PRATT & LAMBERT
P&L COLORANT
(WILL NOT WORK IN ACE STORES)
1. F 1 OZ. + 6/48.
2. T 3OZ. + 2/48.
3. V 1OZ. + 17/48.
4. M 23/48.

Let me know how it works if anyone gets a sample.

googieagog
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Post by googieagog »

Don't know how much Wright had to do with the final execution, but the Gammage Auditorium color has quite a bit of pink, which also might be described as a kind of orange.

We visited Taliesin West last summer. (BTW, there's no such thing as Taliesin East. That's like calling York, England "Old York.") Anyway, a very young docent on the night tour told us an interesting story -- after noting she wasn't supposed to, and was doing so only because the fellows weren't around. I asked why the Wrights' bedroom looked brand spanking new. She explained it had been completely restored and opened to the public only recently. It had been sealed off for decades. Seems that shortly after the master's death, Mrs. Wright had the windows boarded up and the entire interior, masonry and all, painted a lurid shade of pink. To restore it, workers sanded the wood and sandblasted the stone. The docent then pointed out a small spot on the masonry where the pink still clung. One of the tourists quipped, "she must have really hated him, or at least his architecture."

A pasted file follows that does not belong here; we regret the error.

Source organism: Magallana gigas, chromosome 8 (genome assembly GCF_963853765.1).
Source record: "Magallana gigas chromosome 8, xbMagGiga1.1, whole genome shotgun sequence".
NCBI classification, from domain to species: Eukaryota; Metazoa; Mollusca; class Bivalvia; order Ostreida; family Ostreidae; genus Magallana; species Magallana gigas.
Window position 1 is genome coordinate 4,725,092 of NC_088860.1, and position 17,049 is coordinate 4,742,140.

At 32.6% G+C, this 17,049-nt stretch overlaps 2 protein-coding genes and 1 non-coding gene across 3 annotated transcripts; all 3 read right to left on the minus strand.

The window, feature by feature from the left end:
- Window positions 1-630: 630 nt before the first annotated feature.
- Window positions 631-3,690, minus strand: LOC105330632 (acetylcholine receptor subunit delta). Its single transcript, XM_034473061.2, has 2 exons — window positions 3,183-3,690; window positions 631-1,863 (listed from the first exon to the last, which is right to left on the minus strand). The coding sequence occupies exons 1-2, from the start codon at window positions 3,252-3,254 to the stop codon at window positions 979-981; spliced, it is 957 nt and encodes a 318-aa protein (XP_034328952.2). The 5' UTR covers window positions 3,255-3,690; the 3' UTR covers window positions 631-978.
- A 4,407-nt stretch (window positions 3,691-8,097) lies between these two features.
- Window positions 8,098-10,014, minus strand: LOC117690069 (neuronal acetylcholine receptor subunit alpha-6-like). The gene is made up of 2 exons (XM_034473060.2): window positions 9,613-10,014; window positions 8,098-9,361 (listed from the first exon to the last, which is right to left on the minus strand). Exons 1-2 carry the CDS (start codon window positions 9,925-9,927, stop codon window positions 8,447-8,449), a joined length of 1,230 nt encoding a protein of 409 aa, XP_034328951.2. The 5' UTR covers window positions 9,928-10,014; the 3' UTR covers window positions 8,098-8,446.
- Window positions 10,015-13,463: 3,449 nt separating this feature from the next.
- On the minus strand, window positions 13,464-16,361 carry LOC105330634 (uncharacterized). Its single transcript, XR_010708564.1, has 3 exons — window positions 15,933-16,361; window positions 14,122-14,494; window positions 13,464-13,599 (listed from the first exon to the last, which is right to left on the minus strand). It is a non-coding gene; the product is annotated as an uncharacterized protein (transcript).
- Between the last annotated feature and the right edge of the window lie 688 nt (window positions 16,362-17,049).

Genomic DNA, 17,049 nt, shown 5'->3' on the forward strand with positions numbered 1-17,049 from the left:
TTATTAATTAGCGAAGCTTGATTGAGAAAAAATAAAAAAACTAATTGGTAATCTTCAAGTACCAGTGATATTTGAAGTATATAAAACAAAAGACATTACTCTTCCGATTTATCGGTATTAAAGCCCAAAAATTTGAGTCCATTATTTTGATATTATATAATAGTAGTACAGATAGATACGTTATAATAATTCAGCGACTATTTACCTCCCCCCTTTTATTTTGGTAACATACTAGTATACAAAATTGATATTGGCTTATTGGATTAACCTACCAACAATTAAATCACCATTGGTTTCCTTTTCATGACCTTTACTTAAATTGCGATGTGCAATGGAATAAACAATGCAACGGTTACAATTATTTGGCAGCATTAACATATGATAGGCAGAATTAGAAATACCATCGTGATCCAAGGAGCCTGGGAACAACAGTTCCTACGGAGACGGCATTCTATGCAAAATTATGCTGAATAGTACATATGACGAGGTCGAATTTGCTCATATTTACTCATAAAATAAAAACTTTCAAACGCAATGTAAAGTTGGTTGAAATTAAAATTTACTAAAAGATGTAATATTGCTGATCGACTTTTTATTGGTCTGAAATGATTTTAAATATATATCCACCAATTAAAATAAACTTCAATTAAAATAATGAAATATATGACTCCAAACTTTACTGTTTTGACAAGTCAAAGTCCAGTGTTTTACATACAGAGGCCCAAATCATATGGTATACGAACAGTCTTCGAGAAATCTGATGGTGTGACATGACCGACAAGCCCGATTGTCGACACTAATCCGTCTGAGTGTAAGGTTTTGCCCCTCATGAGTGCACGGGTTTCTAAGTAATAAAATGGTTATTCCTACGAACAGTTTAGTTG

Dan

SDR
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Post by SDR »

And they wonder why Mr Pfeiffer (and the others) deserve our sympathy !

SDR

pharding
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Post by pharding »

googieagog wrote:Don't know how much Wright had to do with the final execution, but the Gammage Auditorium color has quite a bit of pink, which also might be described as a kind of orange.

We visited Taliesin West last summer. (BTW, there's no such thing as Taliesin East. That's like calling York, England "Old York.") Anyway, a very young docent on the night tour told us an interesting story -- after noting she wasn't supposed to, and was doing so only because the fellows weren't around. I asked why the Wrights' bedroom looked brand spanking new. She explained it had been completely restored and opened to the public only recently. It had been sealed off for decades. Seems that shortly after the master's death, Mrs. Wright had the windows boarded up and the entire interior, masonry and all, painted a lurid shade of pink. To restore it, workers sanded the wood and sandblasted the stone. The docent then pointed out a small spot on the masonry where the pink still clung. One of the tourists quipped, "she must have really hated him, or at least his architecture."